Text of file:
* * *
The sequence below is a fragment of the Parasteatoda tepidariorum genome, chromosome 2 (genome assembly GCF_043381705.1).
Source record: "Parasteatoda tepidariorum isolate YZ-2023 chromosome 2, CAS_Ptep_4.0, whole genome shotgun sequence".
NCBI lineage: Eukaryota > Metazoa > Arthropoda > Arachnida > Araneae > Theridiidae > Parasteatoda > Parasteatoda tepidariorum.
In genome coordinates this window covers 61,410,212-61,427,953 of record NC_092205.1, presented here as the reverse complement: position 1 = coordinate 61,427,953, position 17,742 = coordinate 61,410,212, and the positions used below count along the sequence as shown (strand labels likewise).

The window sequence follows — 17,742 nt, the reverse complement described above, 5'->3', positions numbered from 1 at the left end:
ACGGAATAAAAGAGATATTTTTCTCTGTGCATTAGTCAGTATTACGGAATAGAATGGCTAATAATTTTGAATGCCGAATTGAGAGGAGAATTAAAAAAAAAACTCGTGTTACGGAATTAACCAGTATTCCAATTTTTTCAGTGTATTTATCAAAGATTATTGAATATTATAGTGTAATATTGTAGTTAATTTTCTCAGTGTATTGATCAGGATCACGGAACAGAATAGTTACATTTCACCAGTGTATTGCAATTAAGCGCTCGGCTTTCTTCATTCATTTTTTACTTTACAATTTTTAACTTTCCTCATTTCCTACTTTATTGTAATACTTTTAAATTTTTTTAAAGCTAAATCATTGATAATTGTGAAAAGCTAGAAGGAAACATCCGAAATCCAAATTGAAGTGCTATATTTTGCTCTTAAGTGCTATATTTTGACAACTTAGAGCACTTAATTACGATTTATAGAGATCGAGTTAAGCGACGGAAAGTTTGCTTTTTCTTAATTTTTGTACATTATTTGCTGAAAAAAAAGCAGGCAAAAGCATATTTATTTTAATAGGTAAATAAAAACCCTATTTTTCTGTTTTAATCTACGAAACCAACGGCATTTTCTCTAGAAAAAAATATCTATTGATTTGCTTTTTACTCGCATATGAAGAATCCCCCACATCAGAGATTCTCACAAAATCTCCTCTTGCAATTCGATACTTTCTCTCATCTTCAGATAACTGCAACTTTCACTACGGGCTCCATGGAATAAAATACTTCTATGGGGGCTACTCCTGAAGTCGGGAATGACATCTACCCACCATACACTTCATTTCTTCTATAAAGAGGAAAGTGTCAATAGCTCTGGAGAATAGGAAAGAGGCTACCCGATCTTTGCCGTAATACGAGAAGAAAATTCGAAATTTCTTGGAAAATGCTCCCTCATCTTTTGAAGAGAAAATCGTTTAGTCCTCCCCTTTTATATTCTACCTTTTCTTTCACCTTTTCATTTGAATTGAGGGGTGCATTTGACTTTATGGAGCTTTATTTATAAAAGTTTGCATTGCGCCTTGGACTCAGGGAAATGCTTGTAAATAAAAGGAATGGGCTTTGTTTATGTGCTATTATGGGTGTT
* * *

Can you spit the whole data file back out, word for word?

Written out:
The sequence below is a fragment of the Parasteatoda tepidariorum genome, chromosome 2 (genome assembly GCF_043381705.1).
Source record: "Parasteatoda tepidariorum isolate YZ-2023 chromosome 2, CAS_Ptep_4.0, whole genome shotgun sequence".
NCBI lineage: Eukaryota > Metazoa > Arthropoda > Arachnida > Araneae > Theridiidae > Parasteatoda > Parasteatoda tepidariorum.
In genome coordinates this window covers 61,410,212-61,427,953 of record NC_092205.1, presented here as the reverse complement: position 1 = coordinate 61,427,953, position 17,742 = coordinate 61,410,212, and the positions used below count along the sequence as shown (strand labels likewise).

The window sequence follows — 17,742 nt, the reverse complement described above, 5'->3', positions numbered from 1 at the left end:
ACGGAATAAAAGAGATATTTTTCTCTGTGCATTAGTCAGTATTACGGAATAGAATGGCTAATAATTTTGAATGCCGAATTGAGAGGAGAATTAAAAAAAAAACTCGTGTTACGGAATTAACCAGTATTCCAATTTTTTCAGTGTATTTATCAAAGATTATTGAATATTATAGTGTAATATTGTAGTTAATTTTCTCAGTGTATTGATCAGGATCACGGAACAGAATAGTTACATTTCACCAGTGTATTGCAATTAAGCGCTCGGCTTTCTTCATTCATTTTTTACTTTACAATTTTTAACTTTCCTCATTTCCTACTTTATTGTAATACTTTTAAATTTTTTTAAAGCTAAATCATTGATAATTGTGAAAAGCTAGAAGGAAACATCCGAAATCCAAATTGAAGTGCTATATTTTGCTCTTAAGTGCTATATTTTGACAACTTAGAGCACTTAATTACGATTTATAGAGATCGAGTTAAGCGACGGAAAGTTTGCTTTTTCTTAATTTTTGTACATTATTTGCTGAAAAAAAAGCAGGCAAAAGCATATTTATTTTAATAGGTAAATAAAAACCCTATTTTTCTGTTTTAATCTACGAAACCAACGGCATTTTCTCTAGAAAAAAATATCTATTGATTTGCTTTTTACTCGCATATGAAGAATCCCCCACATCAGAGATTCTCACAAAATCTCCTCTTGCAATTCGATACTTTCTCTCATCTTCAGATAACTGCAACTTTCACTACGGGCTCCATGGAATAAAATACTTCTATGGGGGCTACTCCTGAAGTCGGGAATGACATCTACCCACCATACACTTCATTTCTTCTATAAAGAGGAAAGTGTCAATAGCTCTGGAGAATAGGAAAGAGGCTACCCGATCTTTGCCGTAATACGAGAAGAAAATTCGAAATTTCTTGGAAAATGCTCCCTCATCTTTTGAAGAGAAAATCGTTTAGTCCTCCCCTTTTATATTCTACCTTTTCTTTCACCTTTTCATTTGAATTGAGGGGTGCATTTGACTTTATGGAGCTTTATTTATAAAAGTTTGCATTGCGCCTTGGACTCAGGGAAATGCTTGTAAATAAAAGGAATGGGCTTTGTTTATGTGCTATTATGGGTGTT